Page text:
Let me add, I had not yet ever heard of Petr Brandl. Every time I talked to people and said my name was “Mark Staff Brandl,” they would say "You have to go to the museum!" Needless to say, I was befuddled. I am well-known as an artist, but certainly not famous enough to reach there! They were just all beginning to speak English a lot, their ancient co-language of German had died out after Habsburg oppression, two world wars against the Germans and much else, so couldn't explain much. To make a long story somewhat shorter, I went. There was a huge hall full of marvelous paintings by a once famous and major Baroque painter, Petr Jan Brandl! The people at the museum were wonderful and thrilled by my name. They gave me a book and a postcard, all they then had. I begged to pay for it, but they refused!

The book is in Czech, however, I sent photocopies of the postcard to much of my family. Back came rumors --- family said, "oh yeah, we had heard there was some old artist there from the family, etc." I was astounded. Hey, I am the Dr of art history and an artist, why hadn't I heard anything?! My family has a history of artisans, such as goldsmiths, etc. including my artist, designer, display, sign-painter parents, but no known fine artists until me. I was thrilled and started to research. My sister Marcia, by the way, is still researching, had DNA done and so on, although mostly about my Mom's Volga German ancestry. More about that, perhaps, in a later podcast.

After much research, he appears to be my great, great, great, great, great, great, great uncle.

This all fits well into one of my ideé fixe, almost a bête noire, obsessions --- that is, the importance of art history, but the importance of critiquing it and expanding it as well!

So --- Where is Eastern European Art? Heck, I am a PhD in Art History, an artist, as I said, and he is my relative --- and he was famous and important --- and I had never heard of him?!!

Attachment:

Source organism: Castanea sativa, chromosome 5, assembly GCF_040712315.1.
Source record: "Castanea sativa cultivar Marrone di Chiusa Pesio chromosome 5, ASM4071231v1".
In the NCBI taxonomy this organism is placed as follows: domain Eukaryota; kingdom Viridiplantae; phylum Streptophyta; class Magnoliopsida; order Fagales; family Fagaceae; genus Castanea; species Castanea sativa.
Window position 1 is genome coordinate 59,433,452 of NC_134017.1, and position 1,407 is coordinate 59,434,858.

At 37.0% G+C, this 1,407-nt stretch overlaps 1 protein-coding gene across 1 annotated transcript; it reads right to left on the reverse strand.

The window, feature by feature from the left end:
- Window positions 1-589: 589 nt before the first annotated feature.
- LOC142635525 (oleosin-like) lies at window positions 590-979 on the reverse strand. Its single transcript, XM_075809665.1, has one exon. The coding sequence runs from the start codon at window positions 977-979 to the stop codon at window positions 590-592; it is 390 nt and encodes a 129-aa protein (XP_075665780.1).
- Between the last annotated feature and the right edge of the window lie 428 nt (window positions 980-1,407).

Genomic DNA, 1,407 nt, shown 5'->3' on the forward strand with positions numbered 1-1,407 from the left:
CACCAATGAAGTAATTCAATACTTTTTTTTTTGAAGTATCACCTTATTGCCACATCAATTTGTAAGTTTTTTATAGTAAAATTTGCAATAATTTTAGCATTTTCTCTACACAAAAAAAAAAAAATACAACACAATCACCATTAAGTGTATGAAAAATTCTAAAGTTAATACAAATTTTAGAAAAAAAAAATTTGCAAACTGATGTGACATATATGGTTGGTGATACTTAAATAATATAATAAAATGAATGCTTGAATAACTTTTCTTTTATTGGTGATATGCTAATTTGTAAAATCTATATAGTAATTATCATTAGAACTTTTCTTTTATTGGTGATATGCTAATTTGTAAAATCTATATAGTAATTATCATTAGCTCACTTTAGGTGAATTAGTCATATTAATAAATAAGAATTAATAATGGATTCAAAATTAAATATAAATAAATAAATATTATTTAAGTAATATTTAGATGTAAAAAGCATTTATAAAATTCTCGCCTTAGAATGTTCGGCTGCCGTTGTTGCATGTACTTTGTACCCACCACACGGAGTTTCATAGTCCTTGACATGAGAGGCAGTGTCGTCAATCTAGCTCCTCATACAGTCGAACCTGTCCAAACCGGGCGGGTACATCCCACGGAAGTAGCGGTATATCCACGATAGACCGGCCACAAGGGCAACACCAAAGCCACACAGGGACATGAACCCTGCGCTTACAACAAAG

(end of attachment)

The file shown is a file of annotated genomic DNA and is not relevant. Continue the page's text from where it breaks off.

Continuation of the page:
But of course also, where are women and Africa, and South-East Asia, and Folk/Popular Culture and and and and …….

Dr Great art and all of us have A LOT to do!

Here is a Super Short History of Petr Brandl. I will refer to him mostly here as "Petr," which is unusual in English in history, as we use last names. But since it sounds odd, because it is also my name, I will use his first name. Brandl talks about Brandl doing this and that.

Petr Jan / Jan Petr / Johannes Peter BRANDL

- born Prague 24. Oct. 1660
-died Kutná Hora 24. Sept. 1735

6th Child of
father Michal Brandl, a tailor and pub-owner, Bohemian German
mother Alžběta Hrbková, a Czech from Bohemian Přestanice

Petr dropped out of Jesuit grammar school.

He then served an apprenticeship with court painter Kristián Schröder
This served as Petr's introduction to the world of art: Italian, Dutch, Flemish and Czech art
And to King Leopold I,. Petr was hailed as “The next Karel Škréta” (a wonderful Czech Baroque painter of the 17th century).

Petr Brandl, had a “Bohemian” lifestyle, (bohémien), as well as being an actual Bohemian. (I'll explain the origin of that word in a future podcast.) Petr was, and I quote, ---

- “Irresponsible,”

- Frequented pubs of ill-repute,

- Lived in noble residencies but also spent some short time in jail,

- He abandoned his wife Helena and their three children and paid no alimony for a long time,

- Sometimes took years to finish paintings already paid-for (shades of Leonardo)

- Left debts when he died for tobacco, wine, pigment, even rackets and balls

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Petr Brandl had several periods in his artistic oeuvre, decades usually.

Early

- Petr Brandl, Baptism of Christ, very Tintorettoesque to me

- 1715–1716

- Church of St. Jana Křtitele, Manětín

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Collaboration